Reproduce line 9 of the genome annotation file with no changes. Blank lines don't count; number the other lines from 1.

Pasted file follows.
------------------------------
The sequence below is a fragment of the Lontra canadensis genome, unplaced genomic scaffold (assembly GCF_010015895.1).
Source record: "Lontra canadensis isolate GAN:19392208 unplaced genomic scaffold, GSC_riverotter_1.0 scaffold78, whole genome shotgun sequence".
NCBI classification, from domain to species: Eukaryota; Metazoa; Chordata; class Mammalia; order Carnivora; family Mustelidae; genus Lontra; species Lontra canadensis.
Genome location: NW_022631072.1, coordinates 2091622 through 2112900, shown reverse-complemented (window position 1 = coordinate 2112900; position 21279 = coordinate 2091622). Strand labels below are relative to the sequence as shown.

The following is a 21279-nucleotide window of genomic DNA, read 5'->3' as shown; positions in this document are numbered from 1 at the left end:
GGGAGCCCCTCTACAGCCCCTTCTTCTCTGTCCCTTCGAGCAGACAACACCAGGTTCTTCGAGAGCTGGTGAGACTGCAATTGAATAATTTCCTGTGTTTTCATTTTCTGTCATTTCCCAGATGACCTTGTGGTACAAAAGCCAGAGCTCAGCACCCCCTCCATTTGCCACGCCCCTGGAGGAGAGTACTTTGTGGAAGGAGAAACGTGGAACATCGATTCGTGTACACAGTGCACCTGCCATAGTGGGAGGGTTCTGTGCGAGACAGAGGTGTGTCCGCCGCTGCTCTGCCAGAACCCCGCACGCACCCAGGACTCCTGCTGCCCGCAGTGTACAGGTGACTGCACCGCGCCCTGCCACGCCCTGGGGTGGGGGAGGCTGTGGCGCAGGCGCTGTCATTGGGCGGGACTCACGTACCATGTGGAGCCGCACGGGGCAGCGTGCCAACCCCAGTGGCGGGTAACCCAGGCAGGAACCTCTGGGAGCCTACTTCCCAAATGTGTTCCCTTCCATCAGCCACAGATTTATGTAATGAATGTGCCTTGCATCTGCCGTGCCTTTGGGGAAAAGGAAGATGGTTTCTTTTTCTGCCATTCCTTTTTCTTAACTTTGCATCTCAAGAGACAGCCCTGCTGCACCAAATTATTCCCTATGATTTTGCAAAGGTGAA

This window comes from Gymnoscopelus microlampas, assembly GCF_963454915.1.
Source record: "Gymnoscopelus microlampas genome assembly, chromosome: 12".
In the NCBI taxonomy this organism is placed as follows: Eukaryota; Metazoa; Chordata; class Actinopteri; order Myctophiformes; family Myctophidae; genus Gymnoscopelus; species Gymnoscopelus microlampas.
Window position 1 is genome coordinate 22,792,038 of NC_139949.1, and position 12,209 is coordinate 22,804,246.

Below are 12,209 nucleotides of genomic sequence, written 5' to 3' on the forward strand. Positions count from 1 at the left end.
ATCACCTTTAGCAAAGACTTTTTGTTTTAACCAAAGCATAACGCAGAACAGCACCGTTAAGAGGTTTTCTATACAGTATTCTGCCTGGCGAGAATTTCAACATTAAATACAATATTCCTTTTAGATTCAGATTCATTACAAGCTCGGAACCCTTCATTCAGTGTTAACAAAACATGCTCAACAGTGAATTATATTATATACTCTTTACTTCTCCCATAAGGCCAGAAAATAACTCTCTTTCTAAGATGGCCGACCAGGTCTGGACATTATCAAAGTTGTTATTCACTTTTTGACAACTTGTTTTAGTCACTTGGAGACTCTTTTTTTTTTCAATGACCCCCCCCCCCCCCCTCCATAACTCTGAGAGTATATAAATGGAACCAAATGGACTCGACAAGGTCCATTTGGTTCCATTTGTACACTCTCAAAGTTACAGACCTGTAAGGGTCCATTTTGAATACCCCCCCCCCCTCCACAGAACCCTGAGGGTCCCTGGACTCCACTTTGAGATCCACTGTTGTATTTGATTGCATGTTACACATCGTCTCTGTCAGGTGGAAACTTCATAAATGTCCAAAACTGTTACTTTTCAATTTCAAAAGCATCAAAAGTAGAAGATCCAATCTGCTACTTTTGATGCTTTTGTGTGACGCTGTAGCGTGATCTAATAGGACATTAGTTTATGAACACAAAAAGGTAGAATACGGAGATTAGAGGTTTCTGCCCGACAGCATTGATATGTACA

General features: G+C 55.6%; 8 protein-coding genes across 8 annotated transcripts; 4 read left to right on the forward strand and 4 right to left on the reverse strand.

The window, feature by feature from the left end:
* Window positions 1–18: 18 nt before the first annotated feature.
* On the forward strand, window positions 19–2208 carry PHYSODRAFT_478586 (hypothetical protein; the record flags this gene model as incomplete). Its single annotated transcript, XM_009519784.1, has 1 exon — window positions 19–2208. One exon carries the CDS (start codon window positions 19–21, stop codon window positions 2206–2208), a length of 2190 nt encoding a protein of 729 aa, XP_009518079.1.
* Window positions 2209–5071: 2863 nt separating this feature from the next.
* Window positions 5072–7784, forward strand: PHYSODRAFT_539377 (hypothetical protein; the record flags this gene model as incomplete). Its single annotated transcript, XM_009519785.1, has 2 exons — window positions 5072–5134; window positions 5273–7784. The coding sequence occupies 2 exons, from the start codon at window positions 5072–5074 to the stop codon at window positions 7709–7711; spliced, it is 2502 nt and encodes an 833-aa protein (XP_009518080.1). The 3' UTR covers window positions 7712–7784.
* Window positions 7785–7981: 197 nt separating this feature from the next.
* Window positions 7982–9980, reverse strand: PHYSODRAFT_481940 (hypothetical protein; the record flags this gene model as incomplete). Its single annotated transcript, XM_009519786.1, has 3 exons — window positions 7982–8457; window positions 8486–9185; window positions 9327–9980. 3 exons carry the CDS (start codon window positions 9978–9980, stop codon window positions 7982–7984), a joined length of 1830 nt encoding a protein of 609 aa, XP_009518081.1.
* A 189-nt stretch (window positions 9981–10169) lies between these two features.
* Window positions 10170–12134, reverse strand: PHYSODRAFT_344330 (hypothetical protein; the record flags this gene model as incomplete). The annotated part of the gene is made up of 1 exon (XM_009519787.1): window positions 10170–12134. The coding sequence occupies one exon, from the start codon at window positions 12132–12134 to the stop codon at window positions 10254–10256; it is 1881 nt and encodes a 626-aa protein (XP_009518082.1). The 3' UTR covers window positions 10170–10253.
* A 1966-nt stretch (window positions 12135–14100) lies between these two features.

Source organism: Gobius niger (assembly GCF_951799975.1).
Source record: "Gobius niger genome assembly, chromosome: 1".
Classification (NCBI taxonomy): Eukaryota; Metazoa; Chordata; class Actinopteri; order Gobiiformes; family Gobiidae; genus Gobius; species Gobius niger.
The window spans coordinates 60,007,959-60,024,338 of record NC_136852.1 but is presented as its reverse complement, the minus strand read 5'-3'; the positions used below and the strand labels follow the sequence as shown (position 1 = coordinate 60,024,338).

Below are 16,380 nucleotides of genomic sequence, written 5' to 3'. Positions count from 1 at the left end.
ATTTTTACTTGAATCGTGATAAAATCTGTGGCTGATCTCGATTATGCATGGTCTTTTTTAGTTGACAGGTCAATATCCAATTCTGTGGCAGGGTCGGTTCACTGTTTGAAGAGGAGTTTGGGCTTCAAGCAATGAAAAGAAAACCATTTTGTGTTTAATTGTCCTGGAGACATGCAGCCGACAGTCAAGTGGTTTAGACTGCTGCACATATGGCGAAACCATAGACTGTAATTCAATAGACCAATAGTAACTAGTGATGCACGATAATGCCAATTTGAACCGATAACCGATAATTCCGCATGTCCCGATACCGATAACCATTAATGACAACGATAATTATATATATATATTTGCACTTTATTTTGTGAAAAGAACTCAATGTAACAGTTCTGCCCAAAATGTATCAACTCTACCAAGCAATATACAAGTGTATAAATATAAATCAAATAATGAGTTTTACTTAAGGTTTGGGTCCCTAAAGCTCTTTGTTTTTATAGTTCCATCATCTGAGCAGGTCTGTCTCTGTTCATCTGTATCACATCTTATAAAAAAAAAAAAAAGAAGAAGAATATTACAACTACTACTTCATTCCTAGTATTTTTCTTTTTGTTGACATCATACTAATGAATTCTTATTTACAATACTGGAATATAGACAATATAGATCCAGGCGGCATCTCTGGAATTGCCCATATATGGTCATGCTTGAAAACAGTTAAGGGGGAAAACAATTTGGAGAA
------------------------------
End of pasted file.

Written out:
In the NCBI taxonomy this organism is placed as follows: Eukaryota; Metazoa; Chordata; class Actinopteri; order Myctophiformes; family Myctophidae; genus Gymnoscopelus; species Gymnoscopelus microlampas.